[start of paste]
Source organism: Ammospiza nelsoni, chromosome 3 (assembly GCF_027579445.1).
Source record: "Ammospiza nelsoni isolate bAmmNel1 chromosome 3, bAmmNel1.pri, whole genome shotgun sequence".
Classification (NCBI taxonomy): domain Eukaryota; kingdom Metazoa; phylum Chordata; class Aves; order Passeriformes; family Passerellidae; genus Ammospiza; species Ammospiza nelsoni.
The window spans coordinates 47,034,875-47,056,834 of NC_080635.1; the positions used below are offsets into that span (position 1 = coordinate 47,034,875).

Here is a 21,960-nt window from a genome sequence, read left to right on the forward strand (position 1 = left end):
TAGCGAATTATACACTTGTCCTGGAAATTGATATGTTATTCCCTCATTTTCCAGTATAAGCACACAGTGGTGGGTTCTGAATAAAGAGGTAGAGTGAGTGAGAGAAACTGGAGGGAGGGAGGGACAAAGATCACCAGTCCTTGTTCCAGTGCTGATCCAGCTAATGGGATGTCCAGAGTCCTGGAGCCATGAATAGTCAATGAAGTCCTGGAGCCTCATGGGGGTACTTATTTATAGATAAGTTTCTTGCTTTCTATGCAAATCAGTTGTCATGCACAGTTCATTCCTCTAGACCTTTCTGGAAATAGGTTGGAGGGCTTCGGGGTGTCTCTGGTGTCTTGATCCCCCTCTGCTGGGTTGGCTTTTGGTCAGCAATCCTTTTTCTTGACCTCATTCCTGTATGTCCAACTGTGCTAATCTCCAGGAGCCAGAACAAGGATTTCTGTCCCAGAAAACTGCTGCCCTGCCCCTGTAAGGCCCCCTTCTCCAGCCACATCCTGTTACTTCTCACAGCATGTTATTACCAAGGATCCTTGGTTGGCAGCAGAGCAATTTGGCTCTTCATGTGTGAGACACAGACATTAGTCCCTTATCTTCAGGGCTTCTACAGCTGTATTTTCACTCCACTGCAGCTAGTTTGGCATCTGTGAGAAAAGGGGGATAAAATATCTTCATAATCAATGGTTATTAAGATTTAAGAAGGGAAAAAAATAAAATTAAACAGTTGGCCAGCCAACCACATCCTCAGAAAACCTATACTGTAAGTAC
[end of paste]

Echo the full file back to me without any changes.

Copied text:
Source organism: Ammospiza nelsoni, chromosome 3 (assembly GCF_027579445.1).
Source record: "Ammospiza nelsoni isolate bAmmNel1 chromosome 3, bAmmNel1.pri, whole genome shotgun sequence".
Classification (NCBI taxonomy): domain Eukaryota; kingdom Metazoa; phylum Chordata; class Aves; order Passeriformes; family Passerellidae; genus Ammospiza; species Ammospiza nelsoni.
The window spans coordinates 47,034,875-47,056,834 of NC_080635.1; the positions used below are offsets into that span (position 1 = coordinate 47,034,875).

Here is a 21,960-nt window from a genome sequence, read left to right on the forward strand (position 1 = left end):
TAGCGAATTATACACTTGTCCTGGAAATTGATATGTTATTCCCTCATTTTCCAGTATAAGCACACAGTGGTGGGTTCTGAATAAAGAGGTAGAGTGAGTGAGAGAAACTGGAGGGAGGGAGGGACAAAGATCACCAGTCCTTGTTCCAGTGCTGATCCAGCTAATGGGATGTCCAGAGTCCTGGAGCCATGAATAGTCAATGAAGTCCTGGAGCCTCATGGGGGTACTTATTTATAGATAAGTTTCTTGCTTTCTATGCAAATCAGTTGTCATGCACAGTTCATTCCTCTAGACCTTTCTGGAAATAGGTTGGAGGGCTTCGGGGTGTCTCTGGTGTCTTGATCCCCCTCTGCTGGGTTGGCTTTTGGTCAGCAATCCTTTTTCTTGACCTCATTCCTGTATGTCCAACTGTGCTAATCTCCAGGAGCCAGAACAAGGATTTCTGTCCCAGAAAACTGCTGCCCTGCCCCTGTAAGGCCCCCTTCTCCAGCCACATCCTGTTACTTCTCACAGCATGTTATTACCAAGGATCCTTGGTTGGCAGCAGAGCAATTTGGCTCTTCATGTGTGAGACACAGACATTAGTCCCTTATCTTCAGGGCTTCTACAGCTGTATTTTCACTCCACTGCAGCTAGTTTGGCATCTGTGAGAAAAGGGGGATAAAATATCTTCATAATCAATGGTTATTAAGATTTAAGAAGGGAAAAAAATAAAATTAAACAGTTGGCCAGCCAACCACATCCTCAGAAAACCTATACTGTAAGTAC